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Would you consider this to be "Too Much" when interviewing a sitter?

Someone I know has been interviewing sitters. One of the questions she is asking them is if they believe in God and what exactly their religious beliefs are. I would think that would be crossing the line when hiring a sitter. I mean, it's illegal when interviewing for a job in the "real world", so do you think it's ok in this circumstance?

Can a teenage-Christian babysitter watch and care for a toddler better than a non-Christian babysitter?

Answer Question

Asked by Anonymous at 1:49 PM on Dec. 1, 2009 in Religion & Beliefs

Answers (25)
  • In my opinion it's not reasonable to ask that but I guess it's a personal decision. I hope that they express their desire to have a Christain sitter in their ad so that people aren't caught totally off guard...if I was asked that questions by a possible employer I would definitely NOT persue the job any further. I also wouldn't answer an ad that mentioned religion...

    Answer by stepmom929 at 1:55 PM on Dec. 1, 2009

  • I can see why she'd like to ask as most would want someone who had reasonable moral strength or wasn't into anything radically different to your own lifestyle choices. But then it could be very unfair. A person's religious beliefs don't usually stop them from being kind, patient and capable. Tricky question! Personally I use sitters within friends or family or sitters they have used themselves.

    Answer by CosyMama at 1:58 PM on Dec. 1, 2009

  • It's a torn issue really. I see both sides. However if a sitter is willing to respect the way a parent raises their child then I don't see the issue. So on that note I think the parent's are going too far. I mean how much "religious discussion" goes into a sitting job? Not much. It's just about respecting the beliefs of one another. For example I would occasionally watch my Christian neighbors children and would make sure they said their prayers before dinner and bed. When she watched my children she would not impose her beliefs on my children. It was simply a matter of respecting each others beliefs.

    Answer by KristiS11384 at 1:59 PM on Dec. 1, 2009

  • At that point i would be offended and not want the job anymore. She needs to rethink that, maybe ask what their moral beliefs are OR if they feel they hold themselves to a higher moral standard than others! Thats basically what you need to go on, i think there are much better ways to ask that question to get the answers you are looking for!

    Answer by sweetstkissez22 at 2:00 PM on Dec. 1, 2009

  • No I don't think its unreasonable. That's the difference between babysitting and a "real" job. The mother/father can hire you or not based on whatever they feel is important to them...and as the babysitter you don't have taxes taken out of the money you make. If religion is that important to the family than of course its fine for them to want a babysitter of the same religion. Its their kids and their choice. I personally wouldn't want an atheist or someone of a different religion watching my son. Not that I don't think they could do a good job, but because I don't know how their faith plays into other aspects of their lives...that I might not agree with.

    Answer by Anonymous at 2:05 PM on Dec. 1, 2009

  • Let's turn the situation around and say that I as an atheist would not want to hire a person to babysit my child because they are Christian and I don't want any of her faith aspects to be mentioned around my son, like for example if you don't accept Jesus you are going to hell. To me it would be unacceptable thing to say to a child, any child for that matter.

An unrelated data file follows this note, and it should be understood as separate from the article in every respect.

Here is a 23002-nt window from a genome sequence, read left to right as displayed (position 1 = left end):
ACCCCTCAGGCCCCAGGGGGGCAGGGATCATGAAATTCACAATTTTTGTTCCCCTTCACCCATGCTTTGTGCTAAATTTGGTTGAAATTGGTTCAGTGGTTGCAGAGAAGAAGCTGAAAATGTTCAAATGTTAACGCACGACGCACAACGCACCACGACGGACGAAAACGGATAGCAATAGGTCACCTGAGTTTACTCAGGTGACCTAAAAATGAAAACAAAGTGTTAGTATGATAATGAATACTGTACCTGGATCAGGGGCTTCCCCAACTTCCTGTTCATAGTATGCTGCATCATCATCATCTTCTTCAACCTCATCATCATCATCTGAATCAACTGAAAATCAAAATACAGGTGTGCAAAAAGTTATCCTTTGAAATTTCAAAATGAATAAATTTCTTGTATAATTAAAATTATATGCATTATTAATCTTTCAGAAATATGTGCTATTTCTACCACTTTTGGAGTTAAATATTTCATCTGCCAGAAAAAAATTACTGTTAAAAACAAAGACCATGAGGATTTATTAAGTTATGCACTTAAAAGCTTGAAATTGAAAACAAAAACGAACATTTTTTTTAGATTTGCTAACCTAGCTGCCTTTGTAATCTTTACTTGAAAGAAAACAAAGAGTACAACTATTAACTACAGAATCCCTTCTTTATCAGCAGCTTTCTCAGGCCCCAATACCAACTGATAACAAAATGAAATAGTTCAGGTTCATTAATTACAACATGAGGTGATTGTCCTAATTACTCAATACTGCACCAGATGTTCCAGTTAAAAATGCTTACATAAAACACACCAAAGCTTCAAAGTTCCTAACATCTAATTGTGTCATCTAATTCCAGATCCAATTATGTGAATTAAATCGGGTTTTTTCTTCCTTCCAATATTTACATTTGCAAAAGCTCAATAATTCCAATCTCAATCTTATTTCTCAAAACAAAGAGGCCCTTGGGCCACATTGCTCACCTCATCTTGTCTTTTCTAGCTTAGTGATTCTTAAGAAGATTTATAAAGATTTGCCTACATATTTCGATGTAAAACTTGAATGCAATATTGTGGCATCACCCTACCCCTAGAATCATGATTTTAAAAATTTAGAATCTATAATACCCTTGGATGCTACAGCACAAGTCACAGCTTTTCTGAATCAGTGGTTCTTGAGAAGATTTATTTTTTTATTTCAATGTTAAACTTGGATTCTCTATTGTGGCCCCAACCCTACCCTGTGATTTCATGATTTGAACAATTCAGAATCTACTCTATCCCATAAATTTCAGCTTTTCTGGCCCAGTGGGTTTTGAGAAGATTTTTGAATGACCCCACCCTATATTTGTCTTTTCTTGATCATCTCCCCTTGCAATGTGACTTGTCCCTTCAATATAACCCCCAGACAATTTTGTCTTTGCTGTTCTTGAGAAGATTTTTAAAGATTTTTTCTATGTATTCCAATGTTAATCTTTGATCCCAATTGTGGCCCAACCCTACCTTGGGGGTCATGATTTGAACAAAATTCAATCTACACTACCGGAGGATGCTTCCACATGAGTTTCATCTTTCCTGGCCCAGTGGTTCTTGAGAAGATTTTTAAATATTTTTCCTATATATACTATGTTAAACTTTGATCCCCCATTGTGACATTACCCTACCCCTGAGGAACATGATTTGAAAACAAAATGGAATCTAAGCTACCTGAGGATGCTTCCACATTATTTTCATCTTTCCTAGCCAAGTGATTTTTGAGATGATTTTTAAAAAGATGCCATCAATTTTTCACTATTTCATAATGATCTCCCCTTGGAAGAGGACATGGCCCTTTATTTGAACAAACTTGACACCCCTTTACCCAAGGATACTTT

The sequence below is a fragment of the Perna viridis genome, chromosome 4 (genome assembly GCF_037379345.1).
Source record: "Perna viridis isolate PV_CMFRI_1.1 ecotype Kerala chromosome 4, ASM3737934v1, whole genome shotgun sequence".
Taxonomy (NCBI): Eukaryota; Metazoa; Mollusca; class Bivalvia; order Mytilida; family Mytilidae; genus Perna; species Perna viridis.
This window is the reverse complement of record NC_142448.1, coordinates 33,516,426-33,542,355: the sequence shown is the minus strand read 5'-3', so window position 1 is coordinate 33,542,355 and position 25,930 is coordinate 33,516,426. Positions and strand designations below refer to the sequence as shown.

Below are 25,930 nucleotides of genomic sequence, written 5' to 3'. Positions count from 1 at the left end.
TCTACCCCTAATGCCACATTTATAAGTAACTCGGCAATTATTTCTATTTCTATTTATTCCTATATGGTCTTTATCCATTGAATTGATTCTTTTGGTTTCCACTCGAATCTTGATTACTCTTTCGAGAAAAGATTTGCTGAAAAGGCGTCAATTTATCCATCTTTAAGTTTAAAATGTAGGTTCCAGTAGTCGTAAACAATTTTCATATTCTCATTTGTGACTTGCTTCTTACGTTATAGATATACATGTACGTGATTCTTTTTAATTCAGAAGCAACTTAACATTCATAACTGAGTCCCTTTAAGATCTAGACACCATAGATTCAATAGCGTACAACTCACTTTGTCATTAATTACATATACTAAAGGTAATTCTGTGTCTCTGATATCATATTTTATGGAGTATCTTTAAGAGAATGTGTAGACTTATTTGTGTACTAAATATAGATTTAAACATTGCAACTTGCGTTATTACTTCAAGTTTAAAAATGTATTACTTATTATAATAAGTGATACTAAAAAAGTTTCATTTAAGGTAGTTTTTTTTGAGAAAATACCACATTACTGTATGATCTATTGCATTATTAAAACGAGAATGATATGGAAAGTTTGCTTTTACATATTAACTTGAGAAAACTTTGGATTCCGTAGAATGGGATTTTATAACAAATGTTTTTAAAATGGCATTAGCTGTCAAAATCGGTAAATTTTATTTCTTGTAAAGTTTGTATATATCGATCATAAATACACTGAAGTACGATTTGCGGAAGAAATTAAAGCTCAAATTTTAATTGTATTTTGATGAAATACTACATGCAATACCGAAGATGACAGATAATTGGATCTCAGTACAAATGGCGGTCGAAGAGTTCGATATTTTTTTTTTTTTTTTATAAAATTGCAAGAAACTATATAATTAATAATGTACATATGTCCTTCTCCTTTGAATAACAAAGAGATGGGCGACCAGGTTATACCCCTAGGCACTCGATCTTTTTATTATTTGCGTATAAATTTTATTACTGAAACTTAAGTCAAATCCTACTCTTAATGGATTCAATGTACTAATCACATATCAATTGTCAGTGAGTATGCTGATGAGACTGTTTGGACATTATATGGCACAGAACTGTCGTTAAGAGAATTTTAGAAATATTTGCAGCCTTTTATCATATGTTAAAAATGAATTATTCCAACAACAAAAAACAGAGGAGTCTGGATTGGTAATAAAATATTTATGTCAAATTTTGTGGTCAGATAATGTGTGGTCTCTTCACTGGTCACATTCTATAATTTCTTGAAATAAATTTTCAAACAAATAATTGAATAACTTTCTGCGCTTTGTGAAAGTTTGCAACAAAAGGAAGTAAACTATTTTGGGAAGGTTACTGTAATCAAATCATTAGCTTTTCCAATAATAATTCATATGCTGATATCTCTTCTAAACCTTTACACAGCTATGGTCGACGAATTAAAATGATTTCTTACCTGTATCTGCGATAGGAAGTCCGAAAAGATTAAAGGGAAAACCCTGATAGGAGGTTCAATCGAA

How would a Christian babysitter feel if I rejected her because of her faith?

    Answer by BeaMoore at 2:44 PM on Dec. 1, 2009

  • If part of the babysitting job required teaching the children religious lessons, saying grace/prayers, teaching morals, etc., sure, I could see it being a good question. But otherwise, I would be put off by the nosiness of the parents. The world is full of examples of people whose conduct doesn't follow their faiith.

    Answer by anng.atlanta at 2:44 PM on Dec. 1, 2009

  • She should put it in the ad so the teens parents can decide as well if THEY want their teen interviewing with someone who wants a particular type of person. The point I am trying to make is a teen is STILL a child and their parents need to know the type of environment they are stepping into. Moms of teens remember to check out the family that your child is working with.

    To answer the question. A persons religion does not determine how good of a sitter they will be. I would rather have refrences from other families that has used their service.

    Answer by pnwmom at 2:59 PM on Dec. 1, 2009

  • Yes, I think it crosses a line. I wouldn't ask a sitter that, and I wouldn't want to sit for anyone who asked me. I don't see a situation where my sitter would be discussing religious issues with my kids so it really wouldn't matter.

    Answer by Freela at 3:04 PM on Dec. 1, 2009

  • I'm with Freela. And let's not forget (Anon 2:05) that while the parents are interviewing the sitter, the sitter is ALSO interviewing them. As a free agent she can pursue the sitting jobs she prefers and avoid the high maintenance parents. I learned that the hard way when I was about 15 and this mother was just outright rude to me and then demanded that I be "on call" at all times just in case she needed me. Umm, no. I have a life. I chose the jobs I wanted and ultimately she didn't make the cut.


    Answer by deadheadjen at 3:23 PM on Dec. 1, 2009

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